Another big issue Cleveland had last season was an inability to stop the run. The Browns surrendered the third-most rushing yards last season and were one of three teams that allowed at least five yards per carry all while leading the league with 140 missed tackles. To make matters worse, leading tackler Joe Schobert -- who also led the team with four interceptions -- signed with Jacksonville this offseason, leaving a hole in the Browns defense.

The Browns drafted safety Grant Delpit in the second round this year, who should give them a boost in defending against the run as an extra run stopper. However, Cleveland will need veterans like Sheldon Richardson and Mack Wilson to do a better job at filling gaps in order to slow down Chubb.

Sleeper: Week 9 vs. Baltimore (+3500)

In this scenario, the Colts are riding high -- undefeated at 7-0 -- after dismantling the Lions on the road and return home to welcome the Baltimore Ravens in an AFC showdown with playoff seeding implications.

As happens with so many teams, Lamar Jackson is too much for the Colts to contain, and with a short week upcoming against their AFC South rival Tennessee Titans, Indianapolis lets an opportunity slide at home against Baltimore.

The +3500 odds clearly indicates how unlikely this situation is for Indianapolis, but this is also not as unreasonable as the odds would dictate. If we go strictly by numberFire's power rankings, the Colts are ranked ahead of six of their first seven opponents, with the exception being Minnesota. It is not far-fetched to believe that Indianapolis could beat the Vikings at home, making this a very intriguing bet to lay a few bucks on if you're so inclined.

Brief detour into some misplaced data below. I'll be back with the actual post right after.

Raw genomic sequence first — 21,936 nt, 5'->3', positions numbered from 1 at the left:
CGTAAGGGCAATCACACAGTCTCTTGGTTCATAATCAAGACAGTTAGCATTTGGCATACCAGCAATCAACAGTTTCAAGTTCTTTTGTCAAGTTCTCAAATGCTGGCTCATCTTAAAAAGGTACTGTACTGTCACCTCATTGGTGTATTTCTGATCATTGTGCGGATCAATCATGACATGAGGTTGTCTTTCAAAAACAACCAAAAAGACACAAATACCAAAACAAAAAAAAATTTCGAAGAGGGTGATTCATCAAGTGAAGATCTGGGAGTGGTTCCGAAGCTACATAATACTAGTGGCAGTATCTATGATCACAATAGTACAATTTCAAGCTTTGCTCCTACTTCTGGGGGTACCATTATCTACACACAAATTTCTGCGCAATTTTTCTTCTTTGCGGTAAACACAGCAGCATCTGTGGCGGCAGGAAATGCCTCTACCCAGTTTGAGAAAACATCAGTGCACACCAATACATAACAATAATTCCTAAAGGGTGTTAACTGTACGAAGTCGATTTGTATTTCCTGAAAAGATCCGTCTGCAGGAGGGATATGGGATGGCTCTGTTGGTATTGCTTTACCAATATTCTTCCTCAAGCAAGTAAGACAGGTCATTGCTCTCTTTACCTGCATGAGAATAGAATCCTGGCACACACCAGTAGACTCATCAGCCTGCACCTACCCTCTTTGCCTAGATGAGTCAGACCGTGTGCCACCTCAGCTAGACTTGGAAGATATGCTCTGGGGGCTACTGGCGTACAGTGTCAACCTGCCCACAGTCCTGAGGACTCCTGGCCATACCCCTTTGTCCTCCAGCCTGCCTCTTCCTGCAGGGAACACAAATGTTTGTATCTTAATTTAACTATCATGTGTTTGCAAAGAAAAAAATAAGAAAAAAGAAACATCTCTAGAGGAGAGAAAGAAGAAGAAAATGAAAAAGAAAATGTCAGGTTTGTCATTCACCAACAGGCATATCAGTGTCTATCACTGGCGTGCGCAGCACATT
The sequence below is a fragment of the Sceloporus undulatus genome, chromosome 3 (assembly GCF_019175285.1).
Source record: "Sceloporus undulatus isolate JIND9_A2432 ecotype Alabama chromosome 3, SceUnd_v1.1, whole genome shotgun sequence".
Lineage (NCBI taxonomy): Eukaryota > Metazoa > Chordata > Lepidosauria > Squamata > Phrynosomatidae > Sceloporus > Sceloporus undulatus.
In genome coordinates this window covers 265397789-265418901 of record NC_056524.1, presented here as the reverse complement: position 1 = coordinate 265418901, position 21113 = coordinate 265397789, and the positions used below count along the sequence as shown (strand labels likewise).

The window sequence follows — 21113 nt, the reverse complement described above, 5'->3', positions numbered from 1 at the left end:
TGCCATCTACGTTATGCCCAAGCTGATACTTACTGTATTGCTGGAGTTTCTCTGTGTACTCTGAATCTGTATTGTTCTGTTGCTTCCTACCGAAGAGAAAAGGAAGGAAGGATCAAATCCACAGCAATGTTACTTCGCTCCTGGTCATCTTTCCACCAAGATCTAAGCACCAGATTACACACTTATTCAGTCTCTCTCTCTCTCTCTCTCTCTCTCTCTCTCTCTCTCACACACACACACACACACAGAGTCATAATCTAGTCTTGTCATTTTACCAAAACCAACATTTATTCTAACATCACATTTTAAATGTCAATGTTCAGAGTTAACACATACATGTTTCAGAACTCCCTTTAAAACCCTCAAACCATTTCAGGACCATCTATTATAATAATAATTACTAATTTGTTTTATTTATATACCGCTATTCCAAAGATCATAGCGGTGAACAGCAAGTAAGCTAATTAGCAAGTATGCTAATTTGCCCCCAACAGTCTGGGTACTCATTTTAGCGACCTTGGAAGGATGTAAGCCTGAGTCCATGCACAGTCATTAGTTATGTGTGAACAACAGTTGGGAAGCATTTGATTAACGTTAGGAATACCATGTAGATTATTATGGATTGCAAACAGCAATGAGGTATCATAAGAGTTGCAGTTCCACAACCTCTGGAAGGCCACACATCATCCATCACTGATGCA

The Pick

As much as I'd love to talk myself into picking the sleeper, I'm going to be a little less bold and take Cleveland to hand Indianapolis its first loss of the season. The Colts are already early three-point favorites against the Vikings at FanDuel Sportsbook, and playing their home opener gives them enough juice to win.

I don't believe Chicago will be able to score enough points to beat Indianapolis, even with a defense that is keen on takeaways and scoring points itself.

Meanwhile, the Browns vastly underachieved last year for a team with that much talent. Having to travel to Cleveland after what will surely be a physical game in Chicago takes too much out of the Colts, and opens the door for the Browns to claim the victory.

At +800 odds, it's certainly a risky pick, but one that can pay off handsomely if Cleveland actually figures it out this year.